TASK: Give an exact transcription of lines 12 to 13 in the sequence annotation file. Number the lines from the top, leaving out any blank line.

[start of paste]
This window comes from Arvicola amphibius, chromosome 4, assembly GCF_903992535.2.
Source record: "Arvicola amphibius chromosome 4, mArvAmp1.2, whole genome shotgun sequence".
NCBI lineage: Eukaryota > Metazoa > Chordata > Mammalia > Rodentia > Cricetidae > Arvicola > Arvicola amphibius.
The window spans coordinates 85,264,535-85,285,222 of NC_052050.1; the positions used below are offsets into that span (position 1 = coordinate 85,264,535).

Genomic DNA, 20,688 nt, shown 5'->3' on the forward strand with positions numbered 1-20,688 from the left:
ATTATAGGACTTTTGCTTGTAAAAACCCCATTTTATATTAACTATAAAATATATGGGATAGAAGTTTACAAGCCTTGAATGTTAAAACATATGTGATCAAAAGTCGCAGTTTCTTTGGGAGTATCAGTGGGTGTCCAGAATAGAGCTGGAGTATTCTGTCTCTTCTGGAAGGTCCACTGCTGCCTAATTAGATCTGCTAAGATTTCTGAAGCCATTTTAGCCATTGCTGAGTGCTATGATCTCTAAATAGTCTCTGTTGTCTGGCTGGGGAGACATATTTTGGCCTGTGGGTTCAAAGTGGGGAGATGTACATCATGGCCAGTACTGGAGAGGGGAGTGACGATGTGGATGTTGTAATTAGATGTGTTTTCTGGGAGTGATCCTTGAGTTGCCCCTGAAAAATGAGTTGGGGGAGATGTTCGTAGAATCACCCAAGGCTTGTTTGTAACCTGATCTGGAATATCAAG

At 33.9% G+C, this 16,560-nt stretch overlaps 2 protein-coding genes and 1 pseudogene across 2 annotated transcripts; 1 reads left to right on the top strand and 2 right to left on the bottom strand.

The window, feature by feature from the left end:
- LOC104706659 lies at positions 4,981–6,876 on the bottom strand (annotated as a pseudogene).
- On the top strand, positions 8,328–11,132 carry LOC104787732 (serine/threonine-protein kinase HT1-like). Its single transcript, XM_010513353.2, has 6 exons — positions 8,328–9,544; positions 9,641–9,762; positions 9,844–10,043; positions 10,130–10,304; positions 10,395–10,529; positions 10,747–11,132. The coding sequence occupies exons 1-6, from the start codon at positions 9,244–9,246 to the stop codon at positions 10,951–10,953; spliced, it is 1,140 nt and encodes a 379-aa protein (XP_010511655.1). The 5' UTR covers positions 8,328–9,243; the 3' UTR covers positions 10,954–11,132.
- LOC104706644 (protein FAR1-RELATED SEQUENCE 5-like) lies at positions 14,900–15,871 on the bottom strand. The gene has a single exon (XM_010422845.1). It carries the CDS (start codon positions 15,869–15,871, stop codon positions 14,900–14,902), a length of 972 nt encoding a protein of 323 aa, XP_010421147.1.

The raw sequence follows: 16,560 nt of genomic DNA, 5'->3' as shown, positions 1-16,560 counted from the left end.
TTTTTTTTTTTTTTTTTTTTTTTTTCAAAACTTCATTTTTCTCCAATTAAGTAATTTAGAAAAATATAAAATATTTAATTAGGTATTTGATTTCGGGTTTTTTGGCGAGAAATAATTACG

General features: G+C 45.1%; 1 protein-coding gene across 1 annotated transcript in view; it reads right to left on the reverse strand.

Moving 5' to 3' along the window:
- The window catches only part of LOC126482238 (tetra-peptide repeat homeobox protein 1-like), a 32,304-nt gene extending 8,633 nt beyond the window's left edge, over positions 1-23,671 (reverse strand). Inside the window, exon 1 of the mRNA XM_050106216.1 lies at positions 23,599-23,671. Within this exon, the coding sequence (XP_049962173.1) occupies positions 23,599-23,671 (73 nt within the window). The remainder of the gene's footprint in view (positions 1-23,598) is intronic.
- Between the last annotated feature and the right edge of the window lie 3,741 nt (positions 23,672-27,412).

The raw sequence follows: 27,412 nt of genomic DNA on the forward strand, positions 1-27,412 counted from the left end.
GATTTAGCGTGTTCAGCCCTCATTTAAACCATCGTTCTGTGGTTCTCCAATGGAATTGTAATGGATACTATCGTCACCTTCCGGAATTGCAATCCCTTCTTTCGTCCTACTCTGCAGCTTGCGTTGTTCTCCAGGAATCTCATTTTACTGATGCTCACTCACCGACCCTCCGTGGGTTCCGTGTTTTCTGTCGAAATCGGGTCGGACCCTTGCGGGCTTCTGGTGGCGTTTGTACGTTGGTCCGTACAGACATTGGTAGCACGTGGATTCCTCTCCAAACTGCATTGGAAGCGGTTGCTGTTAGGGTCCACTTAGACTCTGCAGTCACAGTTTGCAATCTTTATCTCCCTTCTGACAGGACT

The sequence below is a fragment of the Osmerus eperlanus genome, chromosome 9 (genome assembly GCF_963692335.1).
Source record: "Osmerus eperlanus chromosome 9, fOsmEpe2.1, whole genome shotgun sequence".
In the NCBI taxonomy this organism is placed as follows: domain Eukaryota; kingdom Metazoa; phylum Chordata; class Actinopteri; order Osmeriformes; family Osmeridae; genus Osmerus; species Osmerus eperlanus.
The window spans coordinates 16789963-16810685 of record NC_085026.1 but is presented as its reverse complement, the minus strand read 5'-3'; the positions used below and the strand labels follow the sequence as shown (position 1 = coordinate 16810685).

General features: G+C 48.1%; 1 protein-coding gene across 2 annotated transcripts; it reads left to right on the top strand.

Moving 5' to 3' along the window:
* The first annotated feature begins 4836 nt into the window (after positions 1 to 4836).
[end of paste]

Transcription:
The raw sequence follows: 16,560 nt of genomic DNA, 5'->3' as shown, positions 1-16,560 counted from the left end.
TTTTTTTTTTTTTTTTTTTTTTTTTCAAAACTTCATTTTTCTCCAATTAAGTAATTTAGAAAAATATAAAATATTTAATTAGGTATTTGATTTCGGGTTTTTTGGCGAGAAATAATTACG